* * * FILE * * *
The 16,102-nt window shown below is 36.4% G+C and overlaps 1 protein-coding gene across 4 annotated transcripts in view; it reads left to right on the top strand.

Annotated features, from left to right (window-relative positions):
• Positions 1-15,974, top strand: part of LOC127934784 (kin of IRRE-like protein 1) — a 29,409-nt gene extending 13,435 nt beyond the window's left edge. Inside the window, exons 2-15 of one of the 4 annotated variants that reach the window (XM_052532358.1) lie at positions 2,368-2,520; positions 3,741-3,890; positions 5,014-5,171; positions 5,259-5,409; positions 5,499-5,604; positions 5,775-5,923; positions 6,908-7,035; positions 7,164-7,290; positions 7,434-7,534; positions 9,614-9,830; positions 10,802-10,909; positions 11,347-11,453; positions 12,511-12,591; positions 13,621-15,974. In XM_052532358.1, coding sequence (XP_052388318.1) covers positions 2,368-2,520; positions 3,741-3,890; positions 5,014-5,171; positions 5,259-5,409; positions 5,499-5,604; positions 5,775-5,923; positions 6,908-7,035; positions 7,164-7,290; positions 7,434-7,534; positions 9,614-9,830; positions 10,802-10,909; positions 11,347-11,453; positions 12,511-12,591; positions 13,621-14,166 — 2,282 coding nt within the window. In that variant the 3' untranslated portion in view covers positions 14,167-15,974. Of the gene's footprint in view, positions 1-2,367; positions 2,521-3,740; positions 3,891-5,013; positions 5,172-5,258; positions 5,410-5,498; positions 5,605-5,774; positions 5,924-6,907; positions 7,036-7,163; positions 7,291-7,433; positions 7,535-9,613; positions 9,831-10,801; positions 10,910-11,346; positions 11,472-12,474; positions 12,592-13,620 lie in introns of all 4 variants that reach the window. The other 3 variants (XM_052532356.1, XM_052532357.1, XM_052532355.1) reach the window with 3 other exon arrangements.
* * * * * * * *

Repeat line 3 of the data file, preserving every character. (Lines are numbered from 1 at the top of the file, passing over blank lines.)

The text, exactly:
• Positions 1-15,974, top strand: part of LOC127934784 (kin of IRRE-like protein 1) — a 29,409-nt gene extending 13,435 nt beyond the window's left edge. Inside the window, exons 2-15 of one of the 4 annotated variants that reach the window (XM_052532358.1) lie at positions 2,368-2,520; positions 3,741-3,890; positions 5,014-5,171; positions 5,259-5,409; positions 5,499-5,604; positions 5,775-5,923; positions 6,908-7,035; positions 7,164-7,290; positions 7,434-7,534; positions 9,614-9,830; positions 10,802-10,909; positions 11,347-11,453; positions 12,511-12,591; positions 13,621-15,974. In XM_052532358.1, coding sequence (XP_052388318.1) covers positions 2,368-2,520; positions 3,741-3,890; positions 5,014-5,171; positions 5,259-5,409; positions 5,499-5,604; positions 5,775-5,923; positions 6,908-7,035; positions 7,164-7,290; positions 7,434-7,534; positions 9,614-9,830; positions 10,802-10,909; positions 11,347-11,453; positions 12,511-12,591; positions 13,621-14,166 — 2,282 coding nt within the window. In that variant the 3' untranslated portion in view covers positions 14,167-15,974. Of the gene's footprint in view, positions 1-2,367; positions 2,521-3,740; positions 3,891-5,013; positions 5,172-5,258; positions 5,410-5,498; positions 5,605-5,774; positions 5,924-6,907; positions 7,036-7,163; positions 7,291-7,433; positions 7,535-9,613; positions 9,831-10,801; positions 10,910-11,346; positions 11,472-12,474; positions 12,592-13,620 lie in introns of all 4 variants that reach the window. The other 3 variants (XM_052532356.1, XM_052532357.1, XM_052532355.1) reach the window with 3 other exon arrangements.